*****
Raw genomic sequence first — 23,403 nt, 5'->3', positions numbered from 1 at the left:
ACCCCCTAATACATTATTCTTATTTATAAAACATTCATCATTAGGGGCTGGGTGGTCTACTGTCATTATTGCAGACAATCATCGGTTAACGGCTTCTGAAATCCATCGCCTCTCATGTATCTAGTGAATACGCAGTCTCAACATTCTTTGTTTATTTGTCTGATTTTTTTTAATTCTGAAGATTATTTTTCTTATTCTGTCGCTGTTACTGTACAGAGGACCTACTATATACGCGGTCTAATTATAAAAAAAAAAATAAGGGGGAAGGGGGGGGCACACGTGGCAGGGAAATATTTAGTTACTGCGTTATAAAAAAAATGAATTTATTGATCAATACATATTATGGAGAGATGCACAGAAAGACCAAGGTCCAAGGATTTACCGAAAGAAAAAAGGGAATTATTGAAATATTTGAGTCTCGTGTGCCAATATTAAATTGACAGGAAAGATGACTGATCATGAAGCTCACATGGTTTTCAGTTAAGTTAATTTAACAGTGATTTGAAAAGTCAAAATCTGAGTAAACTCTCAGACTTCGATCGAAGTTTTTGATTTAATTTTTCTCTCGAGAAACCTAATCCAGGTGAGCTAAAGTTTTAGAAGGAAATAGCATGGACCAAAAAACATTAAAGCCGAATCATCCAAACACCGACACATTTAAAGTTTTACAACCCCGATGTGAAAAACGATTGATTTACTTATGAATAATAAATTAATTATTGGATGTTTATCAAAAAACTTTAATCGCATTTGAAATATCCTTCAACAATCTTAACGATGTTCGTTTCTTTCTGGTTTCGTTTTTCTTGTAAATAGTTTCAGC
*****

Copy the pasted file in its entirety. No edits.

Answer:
Raw genomic sequence first — 23,403 nt, 5'->3', positions numbered from 1 at the left:
ACCCCCTAATACATTATTCTTATTTATAAAACATTCATCATTAGGGGCTGGGTGGTCTACTGTCATTATTGCAGACAATCATCGGTTAACGGCTTCTGAAATCCATCGCCTCTCATGTATCTAGTGAATACGCAGTCTCAACATTCTTTGTTTATTTGTCTGATTTTTTTTAATTCTGAAGATTATTTTTCTTATTCTGTCGCTGTTACTGTACAGAGGACCTACTATATACGCGGTCTAATTATAAAAAAAAAAATAAGGGGGAAGGGGGGGGCACACGTGGCAGGGAAATATTTAGTTACTGCGTTATAAAAAAAATGAATTTATTGATCAATACATATTATGGAGAGATGCACAGAAAGACCAAGGTCCAAGGATTTACCGAAAGAAAAAAGGGAATTATTGAAATATTTGAGTCTCGTGTGCCAATATTAAATTGACAGGAAAGATGACTGATCATGAAGCTCACATGGTTTTCAGTTAAGTTAATTTAACAGTGATTTGAAAAGTCAAAATCTGAGTAAACTCTCAGACTTCGATCGAAGTTTTTGATTTAATTTTTCTCTCGAGAAACCTAATCCAGGTGAGCTAAAGTTTTAGAAGGAAATAGCATGGACCAAAAAACATTAAAGCCGAATCATCCAAACACCGACACATTTAAAGTTTTACAACCCCGATGTGAAAAACGATTGATTTACTTATGAATAATAAATTAATTATTGGATGTTTATCAAAAAACTTTAATCGCATTTGAAATATCCTTCAACAATCTTAACGATGTTCGTTTCTTTCTGGTTTCGTTTTTCTTGTAAATAGTTTCAGC